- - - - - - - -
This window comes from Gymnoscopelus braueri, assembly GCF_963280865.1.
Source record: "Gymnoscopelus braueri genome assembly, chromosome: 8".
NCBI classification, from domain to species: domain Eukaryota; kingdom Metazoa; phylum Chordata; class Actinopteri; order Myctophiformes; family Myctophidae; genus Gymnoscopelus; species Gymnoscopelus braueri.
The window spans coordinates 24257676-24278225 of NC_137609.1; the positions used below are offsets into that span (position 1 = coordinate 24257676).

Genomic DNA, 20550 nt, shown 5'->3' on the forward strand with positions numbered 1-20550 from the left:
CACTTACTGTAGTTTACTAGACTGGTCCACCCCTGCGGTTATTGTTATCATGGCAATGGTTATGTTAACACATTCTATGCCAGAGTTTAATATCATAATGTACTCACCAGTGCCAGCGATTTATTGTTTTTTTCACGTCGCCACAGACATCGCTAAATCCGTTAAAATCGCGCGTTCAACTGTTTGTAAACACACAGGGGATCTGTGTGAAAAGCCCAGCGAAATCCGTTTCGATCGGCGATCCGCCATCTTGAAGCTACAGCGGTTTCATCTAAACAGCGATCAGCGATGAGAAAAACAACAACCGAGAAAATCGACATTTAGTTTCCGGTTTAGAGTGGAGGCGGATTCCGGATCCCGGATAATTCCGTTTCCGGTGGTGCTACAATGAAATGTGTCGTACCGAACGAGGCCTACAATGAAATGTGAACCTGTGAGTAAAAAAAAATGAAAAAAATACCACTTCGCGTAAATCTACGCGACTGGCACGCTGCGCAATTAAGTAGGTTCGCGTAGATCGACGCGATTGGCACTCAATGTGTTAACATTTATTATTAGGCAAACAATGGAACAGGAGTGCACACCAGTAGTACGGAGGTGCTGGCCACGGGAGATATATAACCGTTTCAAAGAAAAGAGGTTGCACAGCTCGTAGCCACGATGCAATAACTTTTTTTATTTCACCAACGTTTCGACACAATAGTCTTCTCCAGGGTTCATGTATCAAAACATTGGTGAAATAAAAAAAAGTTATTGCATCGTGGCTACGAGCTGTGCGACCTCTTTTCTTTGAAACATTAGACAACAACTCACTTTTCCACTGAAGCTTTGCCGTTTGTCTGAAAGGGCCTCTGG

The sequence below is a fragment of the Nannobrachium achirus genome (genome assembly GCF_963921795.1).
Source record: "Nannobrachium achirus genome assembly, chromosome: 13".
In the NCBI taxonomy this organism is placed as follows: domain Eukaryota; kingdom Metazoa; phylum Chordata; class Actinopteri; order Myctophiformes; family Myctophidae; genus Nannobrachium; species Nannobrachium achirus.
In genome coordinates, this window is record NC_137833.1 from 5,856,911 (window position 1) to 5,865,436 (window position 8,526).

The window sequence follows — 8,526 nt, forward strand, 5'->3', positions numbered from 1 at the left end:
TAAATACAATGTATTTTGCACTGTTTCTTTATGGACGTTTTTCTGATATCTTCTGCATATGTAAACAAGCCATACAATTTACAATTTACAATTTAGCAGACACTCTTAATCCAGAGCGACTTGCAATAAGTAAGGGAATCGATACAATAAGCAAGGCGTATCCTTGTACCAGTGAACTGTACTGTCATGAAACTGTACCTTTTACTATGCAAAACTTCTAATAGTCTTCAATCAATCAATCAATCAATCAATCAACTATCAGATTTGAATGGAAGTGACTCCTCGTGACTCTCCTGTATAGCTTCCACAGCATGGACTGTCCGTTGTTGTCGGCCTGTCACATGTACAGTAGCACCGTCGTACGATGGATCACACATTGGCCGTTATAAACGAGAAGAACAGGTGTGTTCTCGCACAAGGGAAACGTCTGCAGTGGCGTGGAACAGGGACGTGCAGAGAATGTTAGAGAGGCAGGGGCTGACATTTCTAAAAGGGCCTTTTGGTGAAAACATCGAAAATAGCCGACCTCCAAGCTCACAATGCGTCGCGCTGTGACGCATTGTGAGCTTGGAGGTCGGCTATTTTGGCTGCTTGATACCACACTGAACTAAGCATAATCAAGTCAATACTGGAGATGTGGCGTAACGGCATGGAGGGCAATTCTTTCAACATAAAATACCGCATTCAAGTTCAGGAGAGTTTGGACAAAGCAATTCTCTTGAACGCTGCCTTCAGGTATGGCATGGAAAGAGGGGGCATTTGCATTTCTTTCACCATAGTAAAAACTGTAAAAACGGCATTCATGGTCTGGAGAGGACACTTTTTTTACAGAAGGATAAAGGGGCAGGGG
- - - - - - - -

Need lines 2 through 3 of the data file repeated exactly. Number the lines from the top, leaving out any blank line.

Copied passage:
Source record: "Gymnoscopelus braueri genome assembly, chromosome: 8".
NCBI classification, from domain to species: domain Eukaryota; kingdom Metazoa; phylum Chordata; class Actinopteri; order Myctophiformes; family Myctophidae; genus Gymnoscopelus; species Gymnoscopelus braueri.